Growth by region
IPG's growth in Europe has been heavily weighted toward Russia, which continues to make a big push to reinvest in manufacturing capabilities, spanning major industries from auto to shipbuilding to aerospace to trains. Russia is also IPG's biggest end-market for telecommunications. IPG believes strongly in Russia as a key growth market; Mammen said 3Q12 sales to Russia should be good, and 4Q will be traditionally strong in Russia." Mammen reiterated IPG's macro outlook on Russia as a secular growth story as it modernizes its industry, and subsequently its embrace of industrial laser technology in manufacturing, particularly fiber laser devices and systems. "Our targets we have for Russia over the next couple of years are very high," Mammen said.
Excluding Russia, the European region has seen a "substantial increase" in customer demand: German sales were up 4%-5% in 2Q12, and European sales overall minus Russia were up by about 5%, noted Mammen. An example is laser cutting applications, and from customers that had been previously more focused on CO2 lasers.
In the US, Mammen expects to see "a nice pickup" going into 3Q12, with a fairly nice pickup in Japan. China also will perform relatively well, he said -- not the same surge as seen earlier this year, "but still a strong quarter," he said. In Europe IPG currently sees good order flow, notably in microelectronics and auto, including some advanced application orders for high-power lasers (10 kW and 3 kW single-mode), he pointed out.
Sales in China soared to nearly $38M in 2Q12, which Mammen attributed to investments in strengthening IPG's local management and distribution efforts. Demand for laser cutting 2D has grown significantly over the past year, he noted. Specific high-interest applications include high-quality laser marking for microelectronics and medium-power laser welding. By year's end, look for fiber lasers to have made "significant market share gains in China," Mammen predicted.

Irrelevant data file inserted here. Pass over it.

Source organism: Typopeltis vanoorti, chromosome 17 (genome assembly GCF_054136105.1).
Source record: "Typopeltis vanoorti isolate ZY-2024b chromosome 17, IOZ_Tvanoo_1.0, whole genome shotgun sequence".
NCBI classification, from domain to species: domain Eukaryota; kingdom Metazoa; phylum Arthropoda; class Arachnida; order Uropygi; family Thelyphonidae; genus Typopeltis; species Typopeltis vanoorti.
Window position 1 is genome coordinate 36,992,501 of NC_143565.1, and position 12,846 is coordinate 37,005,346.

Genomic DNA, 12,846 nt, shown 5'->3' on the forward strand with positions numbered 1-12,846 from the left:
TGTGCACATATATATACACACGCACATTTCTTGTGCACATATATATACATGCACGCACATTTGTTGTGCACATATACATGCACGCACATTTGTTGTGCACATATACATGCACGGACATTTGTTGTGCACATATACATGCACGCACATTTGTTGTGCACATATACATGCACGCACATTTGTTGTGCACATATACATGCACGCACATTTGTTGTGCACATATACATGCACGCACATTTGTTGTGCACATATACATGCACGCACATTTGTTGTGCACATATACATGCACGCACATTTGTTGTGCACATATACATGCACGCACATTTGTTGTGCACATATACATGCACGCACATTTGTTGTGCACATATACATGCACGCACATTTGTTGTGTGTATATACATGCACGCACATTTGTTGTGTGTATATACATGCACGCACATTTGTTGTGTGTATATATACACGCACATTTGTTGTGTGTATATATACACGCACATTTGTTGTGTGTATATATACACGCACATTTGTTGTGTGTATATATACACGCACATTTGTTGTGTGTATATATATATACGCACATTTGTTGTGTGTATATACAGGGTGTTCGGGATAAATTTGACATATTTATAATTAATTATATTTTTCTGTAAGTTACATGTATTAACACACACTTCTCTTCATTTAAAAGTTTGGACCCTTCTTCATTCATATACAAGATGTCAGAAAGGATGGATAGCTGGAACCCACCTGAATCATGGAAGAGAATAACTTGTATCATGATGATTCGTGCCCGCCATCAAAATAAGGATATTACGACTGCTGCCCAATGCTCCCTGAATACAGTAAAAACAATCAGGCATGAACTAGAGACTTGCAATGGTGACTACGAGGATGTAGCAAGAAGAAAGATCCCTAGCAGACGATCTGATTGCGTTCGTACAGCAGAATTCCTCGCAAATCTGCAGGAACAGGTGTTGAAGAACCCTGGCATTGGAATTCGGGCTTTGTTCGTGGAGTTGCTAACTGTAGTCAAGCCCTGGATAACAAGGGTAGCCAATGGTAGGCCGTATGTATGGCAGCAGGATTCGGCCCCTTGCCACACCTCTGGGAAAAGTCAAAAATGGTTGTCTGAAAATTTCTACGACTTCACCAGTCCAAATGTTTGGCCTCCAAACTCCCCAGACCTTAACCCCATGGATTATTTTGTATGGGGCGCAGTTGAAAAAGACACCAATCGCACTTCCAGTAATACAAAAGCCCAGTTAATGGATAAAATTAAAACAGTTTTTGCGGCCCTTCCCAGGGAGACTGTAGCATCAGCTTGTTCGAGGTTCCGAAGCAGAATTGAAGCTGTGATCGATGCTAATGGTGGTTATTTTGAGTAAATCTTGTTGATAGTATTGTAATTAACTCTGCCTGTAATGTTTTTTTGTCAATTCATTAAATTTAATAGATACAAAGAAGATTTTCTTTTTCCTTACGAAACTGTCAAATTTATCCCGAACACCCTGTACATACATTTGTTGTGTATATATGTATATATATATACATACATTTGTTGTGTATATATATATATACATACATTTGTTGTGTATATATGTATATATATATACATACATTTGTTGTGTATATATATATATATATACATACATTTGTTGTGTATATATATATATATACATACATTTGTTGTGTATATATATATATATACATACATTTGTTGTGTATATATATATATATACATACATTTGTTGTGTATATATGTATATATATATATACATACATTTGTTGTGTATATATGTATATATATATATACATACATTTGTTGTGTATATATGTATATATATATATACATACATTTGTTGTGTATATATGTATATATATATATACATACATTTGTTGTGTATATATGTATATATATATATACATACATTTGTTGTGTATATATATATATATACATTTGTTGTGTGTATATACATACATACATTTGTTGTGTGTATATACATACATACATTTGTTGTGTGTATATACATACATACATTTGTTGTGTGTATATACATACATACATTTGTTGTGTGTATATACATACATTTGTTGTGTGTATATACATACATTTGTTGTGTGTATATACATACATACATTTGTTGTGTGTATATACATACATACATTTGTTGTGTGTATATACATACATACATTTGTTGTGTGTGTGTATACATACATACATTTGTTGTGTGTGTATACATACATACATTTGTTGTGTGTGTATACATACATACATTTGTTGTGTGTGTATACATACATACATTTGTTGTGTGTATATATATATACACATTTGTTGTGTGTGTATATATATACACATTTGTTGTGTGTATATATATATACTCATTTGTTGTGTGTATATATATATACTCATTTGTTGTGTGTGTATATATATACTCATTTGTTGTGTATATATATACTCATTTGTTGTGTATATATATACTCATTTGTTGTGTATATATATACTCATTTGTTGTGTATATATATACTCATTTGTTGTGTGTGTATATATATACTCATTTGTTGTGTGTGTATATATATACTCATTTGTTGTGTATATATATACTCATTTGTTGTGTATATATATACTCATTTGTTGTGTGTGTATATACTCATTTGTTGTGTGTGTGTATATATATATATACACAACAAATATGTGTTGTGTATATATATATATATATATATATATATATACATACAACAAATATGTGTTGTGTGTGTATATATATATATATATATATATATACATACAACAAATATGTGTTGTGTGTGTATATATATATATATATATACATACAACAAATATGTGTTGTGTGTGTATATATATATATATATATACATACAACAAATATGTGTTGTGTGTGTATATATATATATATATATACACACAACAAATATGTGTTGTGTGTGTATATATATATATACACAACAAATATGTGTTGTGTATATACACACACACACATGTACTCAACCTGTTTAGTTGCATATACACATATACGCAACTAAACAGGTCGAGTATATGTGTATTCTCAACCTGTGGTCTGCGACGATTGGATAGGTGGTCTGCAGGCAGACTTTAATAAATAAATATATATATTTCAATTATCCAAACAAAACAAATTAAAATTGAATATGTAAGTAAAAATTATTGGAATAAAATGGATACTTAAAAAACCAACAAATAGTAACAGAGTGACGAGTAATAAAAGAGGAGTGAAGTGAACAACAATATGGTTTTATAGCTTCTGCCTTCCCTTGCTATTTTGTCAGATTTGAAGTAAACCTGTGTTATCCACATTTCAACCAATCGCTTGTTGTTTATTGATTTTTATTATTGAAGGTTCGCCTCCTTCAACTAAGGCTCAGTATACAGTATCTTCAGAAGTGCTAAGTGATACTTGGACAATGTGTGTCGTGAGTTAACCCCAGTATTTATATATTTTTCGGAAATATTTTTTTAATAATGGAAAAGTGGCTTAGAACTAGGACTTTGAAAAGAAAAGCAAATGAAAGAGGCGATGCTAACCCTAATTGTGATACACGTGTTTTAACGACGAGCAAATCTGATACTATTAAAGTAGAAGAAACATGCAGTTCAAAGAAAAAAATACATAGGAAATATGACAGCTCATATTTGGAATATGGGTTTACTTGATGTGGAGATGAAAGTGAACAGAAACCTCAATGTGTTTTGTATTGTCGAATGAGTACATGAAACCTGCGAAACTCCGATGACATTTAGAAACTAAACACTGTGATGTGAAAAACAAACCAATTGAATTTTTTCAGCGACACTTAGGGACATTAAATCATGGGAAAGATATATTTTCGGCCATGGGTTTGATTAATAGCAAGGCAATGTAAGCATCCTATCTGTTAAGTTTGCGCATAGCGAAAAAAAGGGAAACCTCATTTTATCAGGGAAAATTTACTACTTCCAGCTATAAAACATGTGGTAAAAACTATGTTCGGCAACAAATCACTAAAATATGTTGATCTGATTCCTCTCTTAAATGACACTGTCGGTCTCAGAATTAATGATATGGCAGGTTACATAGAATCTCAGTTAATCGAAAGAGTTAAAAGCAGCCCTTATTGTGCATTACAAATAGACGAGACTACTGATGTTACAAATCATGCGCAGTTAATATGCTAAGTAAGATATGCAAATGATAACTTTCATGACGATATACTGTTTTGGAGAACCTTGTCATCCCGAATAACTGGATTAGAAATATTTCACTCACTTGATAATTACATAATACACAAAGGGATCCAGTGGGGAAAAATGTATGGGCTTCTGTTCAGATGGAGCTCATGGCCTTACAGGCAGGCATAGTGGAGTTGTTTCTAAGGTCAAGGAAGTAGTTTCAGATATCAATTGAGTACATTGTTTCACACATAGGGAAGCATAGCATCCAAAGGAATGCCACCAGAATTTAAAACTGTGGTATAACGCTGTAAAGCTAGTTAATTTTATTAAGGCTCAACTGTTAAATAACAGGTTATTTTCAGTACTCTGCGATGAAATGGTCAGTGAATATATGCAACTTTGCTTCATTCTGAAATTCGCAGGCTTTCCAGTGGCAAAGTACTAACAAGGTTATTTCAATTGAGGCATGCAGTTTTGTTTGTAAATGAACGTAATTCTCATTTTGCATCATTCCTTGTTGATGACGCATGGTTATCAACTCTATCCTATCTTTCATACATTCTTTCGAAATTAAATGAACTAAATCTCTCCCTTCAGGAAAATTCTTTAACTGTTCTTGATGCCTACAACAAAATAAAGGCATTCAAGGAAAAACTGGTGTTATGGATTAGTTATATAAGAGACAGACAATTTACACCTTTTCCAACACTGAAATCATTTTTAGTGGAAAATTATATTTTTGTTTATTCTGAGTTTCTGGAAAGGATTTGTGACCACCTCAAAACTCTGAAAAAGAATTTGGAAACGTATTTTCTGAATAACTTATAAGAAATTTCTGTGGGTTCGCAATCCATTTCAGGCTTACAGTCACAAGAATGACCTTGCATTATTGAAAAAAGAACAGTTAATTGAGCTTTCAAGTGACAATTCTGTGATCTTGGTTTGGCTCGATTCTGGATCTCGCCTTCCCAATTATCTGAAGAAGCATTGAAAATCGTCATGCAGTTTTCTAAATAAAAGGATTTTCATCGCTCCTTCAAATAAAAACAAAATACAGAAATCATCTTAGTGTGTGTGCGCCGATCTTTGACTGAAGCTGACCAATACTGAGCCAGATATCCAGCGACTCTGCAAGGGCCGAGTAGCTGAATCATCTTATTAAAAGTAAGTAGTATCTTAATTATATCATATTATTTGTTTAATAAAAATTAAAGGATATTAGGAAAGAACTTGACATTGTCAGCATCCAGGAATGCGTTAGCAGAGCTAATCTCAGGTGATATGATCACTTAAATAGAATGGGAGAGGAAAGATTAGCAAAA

Auto adoption: Thousands of units at stake
Addressing specific trends in the auto sector for the next six months, Mammen pointed to the ongoing transition to lasers for both cutting and welding high-strength steel, a trend he characterized as at "a relatively early stage" in North America and "a very early stage" in China.
This is a critically important growth area for industrial lasers. Mammen revealed that one OEM in North America alone expects to deploy several thousand laser cutting systems worldwide "in the medium term" for cutting high-strength steel.
Mammen also pointed to a "relatively new development in North America," following German counterparts, in increasing the use of aluminum in vehicles. Fiber lasers in particular, he said, are very well suited for auto applications in welding aluminum, and the company has recently qualified a couple of end-users.
In Asia, China shows good progress in adopting new technologies in auto manufacturing -- not so much companies realizing they want to use industrial lasers, but more shifting to new manufacturing techniques that they want to adopt, Mammen explained. Japan as well is seeing some industrial laser purchasing from larger manufacturers, Mammen said, a trend that started in 2Q12 and is expected to continue in 3Q.